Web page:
Although Spain has never been exactly a hotbed for professional boxing, emerging prospect Jon Fernandez appears poised to take up the prizefighting torch for his homeland. Indeed, the mantle of pugilistic pride that Spain-based Argentine Sergio Martinez bore with such aplomb during his middleweight title reign may soon be passed on to the young Fernandez. Managed by “Maravilla” himself and Sampson Lewkowicz, who arguably possesses the sharpest eye in boxing for spotting young talent, Fernandez will begin 2018 with a much-anticipated New York City debut.
At only 22, the undefeated Fernandez boasts 12 stoppages in 14 victories and is clearly a prodigious talent who finds himself in the enviable position of not needing to rush his development. With each win he has affirmed his growing readiness for contender status. Moreover, instead of opting to pad his record in Spain with middling opposition, Fernandez has already fought on the other side of the Atlantic on three occasions, each victory coming against opponents with winning records.
But if Jon Fernandez is going to position himself for a title shot by the end of 2018, now is the time to create some serious momentum and build on his last victory in the U.S., which came against Juan Reyes on ShoBox. Reyes, who sported a 14-3-3 record, was brutally knocked stiff by Fernandez with a single straight right hand in the second round. It was a memorable knockout as Reyes suffered a delayed reaction, his body frozen in position for a moment, like a seated statue, before he toppled backwards, out cold.
“I’m very proud of my recent performances,” says Fernandez via translator. “Of course, there’s always things to be self-critical about, but overall I’m satisfied with my last four fights, including the Reyes one that was nominated for KO of the Year. They’ve all been very important victories.”
In Spain, soccer reigns supreme. But at 14, Jon Fernandez’s uncle brought him to a boxing gym, and the lanky super featherweight was instantly smitten. He fell in love with the ambiance and the craft and has been committed to the sport ever since. Fernandez’s dedication is evident in his polished, throwback technique combined with the physical gifts of a modern athlete: a 5’11” frame that can somehow make 130 pounds and packs some serious punching power.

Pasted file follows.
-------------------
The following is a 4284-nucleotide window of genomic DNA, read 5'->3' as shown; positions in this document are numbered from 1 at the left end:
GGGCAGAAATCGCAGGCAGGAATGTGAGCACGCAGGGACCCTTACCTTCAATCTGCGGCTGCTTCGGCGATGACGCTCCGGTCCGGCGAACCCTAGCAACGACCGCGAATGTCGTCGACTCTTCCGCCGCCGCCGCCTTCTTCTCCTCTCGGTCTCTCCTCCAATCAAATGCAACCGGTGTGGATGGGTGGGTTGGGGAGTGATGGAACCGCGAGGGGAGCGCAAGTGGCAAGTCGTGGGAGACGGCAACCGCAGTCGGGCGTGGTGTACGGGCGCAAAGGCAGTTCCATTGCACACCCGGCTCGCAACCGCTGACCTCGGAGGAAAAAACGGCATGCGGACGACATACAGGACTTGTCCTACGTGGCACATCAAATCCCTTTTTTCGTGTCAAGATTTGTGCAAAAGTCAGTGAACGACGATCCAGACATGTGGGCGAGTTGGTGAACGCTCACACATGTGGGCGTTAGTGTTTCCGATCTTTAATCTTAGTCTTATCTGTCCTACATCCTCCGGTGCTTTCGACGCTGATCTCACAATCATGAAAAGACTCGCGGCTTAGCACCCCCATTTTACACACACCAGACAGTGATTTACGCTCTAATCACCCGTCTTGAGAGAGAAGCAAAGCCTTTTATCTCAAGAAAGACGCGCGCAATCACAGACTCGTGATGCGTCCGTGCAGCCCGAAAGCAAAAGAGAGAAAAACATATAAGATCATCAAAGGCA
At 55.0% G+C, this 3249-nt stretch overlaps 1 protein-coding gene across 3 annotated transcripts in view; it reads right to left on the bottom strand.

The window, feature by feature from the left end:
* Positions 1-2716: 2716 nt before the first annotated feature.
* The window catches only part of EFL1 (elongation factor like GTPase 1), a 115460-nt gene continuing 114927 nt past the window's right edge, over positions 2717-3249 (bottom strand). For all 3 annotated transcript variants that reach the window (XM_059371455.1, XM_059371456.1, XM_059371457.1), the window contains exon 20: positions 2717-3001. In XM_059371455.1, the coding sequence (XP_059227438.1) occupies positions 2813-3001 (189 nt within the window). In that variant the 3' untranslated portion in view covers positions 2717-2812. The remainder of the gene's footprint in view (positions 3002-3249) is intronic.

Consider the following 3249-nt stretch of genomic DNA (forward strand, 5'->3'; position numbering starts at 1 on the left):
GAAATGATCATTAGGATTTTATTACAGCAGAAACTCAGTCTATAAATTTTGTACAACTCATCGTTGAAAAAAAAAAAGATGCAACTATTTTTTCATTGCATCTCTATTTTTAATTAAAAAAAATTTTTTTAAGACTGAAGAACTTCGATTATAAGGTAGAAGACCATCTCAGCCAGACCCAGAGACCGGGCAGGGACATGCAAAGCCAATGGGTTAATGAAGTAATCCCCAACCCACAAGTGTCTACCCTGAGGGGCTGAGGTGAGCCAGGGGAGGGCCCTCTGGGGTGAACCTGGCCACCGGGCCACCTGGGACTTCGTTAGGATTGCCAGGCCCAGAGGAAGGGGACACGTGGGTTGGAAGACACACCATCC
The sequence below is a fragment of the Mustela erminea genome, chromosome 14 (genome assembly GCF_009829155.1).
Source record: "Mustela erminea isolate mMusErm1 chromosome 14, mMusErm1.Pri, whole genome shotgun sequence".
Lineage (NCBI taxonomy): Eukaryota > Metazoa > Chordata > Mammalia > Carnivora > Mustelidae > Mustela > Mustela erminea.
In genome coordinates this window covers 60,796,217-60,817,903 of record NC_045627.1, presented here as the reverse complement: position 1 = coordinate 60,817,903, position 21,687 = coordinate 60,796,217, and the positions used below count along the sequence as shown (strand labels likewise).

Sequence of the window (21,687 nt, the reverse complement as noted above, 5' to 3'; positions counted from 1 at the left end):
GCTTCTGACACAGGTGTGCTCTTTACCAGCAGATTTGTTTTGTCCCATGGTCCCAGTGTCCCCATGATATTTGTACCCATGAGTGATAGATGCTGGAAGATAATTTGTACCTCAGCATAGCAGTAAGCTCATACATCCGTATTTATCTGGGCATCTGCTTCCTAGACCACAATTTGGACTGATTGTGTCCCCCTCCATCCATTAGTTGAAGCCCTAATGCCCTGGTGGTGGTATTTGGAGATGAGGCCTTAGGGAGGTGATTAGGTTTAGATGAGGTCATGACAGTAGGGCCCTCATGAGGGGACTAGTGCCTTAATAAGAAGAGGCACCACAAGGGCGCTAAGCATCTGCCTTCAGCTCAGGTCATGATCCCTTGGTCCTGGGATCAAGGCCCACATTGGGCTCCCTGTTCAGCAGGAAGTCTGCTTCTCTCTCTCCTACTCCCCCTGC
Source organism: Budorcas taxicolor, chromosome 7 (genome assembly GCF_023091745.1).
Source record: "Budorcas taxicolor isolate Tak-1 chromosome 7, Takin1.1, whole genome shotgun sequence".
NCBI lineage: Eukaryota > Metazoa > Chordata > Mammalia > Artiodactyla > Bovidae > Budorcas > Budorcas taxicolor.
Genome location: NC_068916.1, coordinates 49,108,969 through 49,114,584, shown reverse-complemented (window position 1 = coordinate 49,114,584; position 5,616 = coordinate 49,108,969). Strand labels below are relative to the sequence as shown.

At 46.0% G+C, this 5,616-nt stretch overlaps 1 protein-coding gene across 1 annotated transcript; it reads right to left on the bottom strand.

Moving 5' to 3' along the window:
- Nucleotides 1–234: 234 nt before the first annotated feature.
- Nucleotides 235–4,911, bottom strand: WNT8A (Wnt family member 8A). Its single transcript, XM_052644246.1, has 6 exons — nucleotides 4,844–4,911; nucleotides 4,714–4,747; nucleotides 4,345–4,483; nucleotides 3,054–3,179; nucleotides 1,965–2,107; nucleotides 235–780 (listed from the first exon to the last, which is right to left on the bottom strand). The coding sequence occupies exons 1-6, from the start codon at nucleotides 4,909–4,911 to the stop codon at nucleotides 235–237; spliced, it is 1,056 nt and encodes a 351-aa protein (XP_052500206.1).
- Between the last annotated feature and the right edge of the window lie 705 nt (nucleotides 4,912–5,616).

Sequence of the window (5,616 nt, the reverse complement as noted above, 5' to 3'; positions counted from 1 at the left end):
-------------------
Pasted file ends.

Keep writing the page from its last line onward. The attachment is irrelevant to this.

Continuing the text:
Fernandez describes himself as a cerebral boxer who employs his height to either box from range or bang on the inside, the latter showcasing his uncanny ability to uncork sharp shots like his devastating uppercuts and straight right. And it’s clear his handlers feel they’ve tapped into something special. The willingness to move Fernandez briskly and take him out of his comfort zone is rare for a young prospect who could have easily opted to conquer the European circuit.
And indeed, there appears to be a chance for Jon Fernandez to not only succeed but to parlay American triumph into lucrative homecomings as an eventual world champion. Boxing may not hold sway over Spain’s collective sporting consciousness, but few things can galvanize sports fans like an elite prizefighter. Fernandez has a long way to go before he can be considered such and alter the course of his nation’s pugilistic history, but the foundation for such success is certainly there.
Part of the confidence in Fernandez’s prospects comes from the interest former middleweight champion Sergio Martinez has taken in “Jonfer.” Martinez began his career in his native Argentina but eventually based himself in Spain before journeying to America. There he had to bide his time as lesser fighters got title shots, but “Maravilla” eventually made his mark and forged a championship legacy. That Martinez has identified Fernandez as a talent worth investing in suggests the young Spaniard is perfectly positioned to capitalize on the often arduous path “Maravilla” blazed.
“I’m proud to have Sergio Martinez as a manager,” Fernandez says. “He was a great boxer but he’s an even greater person. I look up to him. I grew up watching him and really admired his style of boxing. The best advice he’s given me is to enjoy every moment and not be in too much of a hurry.”
When Jon Fernandez steps into the ring against savvy veteran Fatiou Fassinou (28-8-3), he’ll be facing his most experienced and credible opponent to date, a true journeyman whose losses have come against legit prospects and contenders. This match will act as a measuring stick for Fernandez and, if all goes well, a springboard that propels him towards a showdown with the likes of Francisco “Bandido” Vargas by the end of 2018, if “Jonfer” has his way.
In fact, Fernandez believes he could challenge for a world title in 2018, but there’s no need to gamble or rush at this stage. He continues to work on his craft, with a particular emphasis on improving his defense, and he’ll have to sustain both his winning ways and his 12 fight knockout streak, if he wants to elevate his status and become the face of boxing in Spain. Fernandez dreams of growing the sport in his home country by triumphing in high-profile fights, which necessitates conquering the American market. That invasion is now underway, and it’s significance could be far-reaching.
“It’s been a dream come true for a Spanish boxer to fight in the U.S. and to win in the U.S.,” Fernandez says. “It’s been a great experience and the response from boxing fans has been amazing.” — Zachary Alapi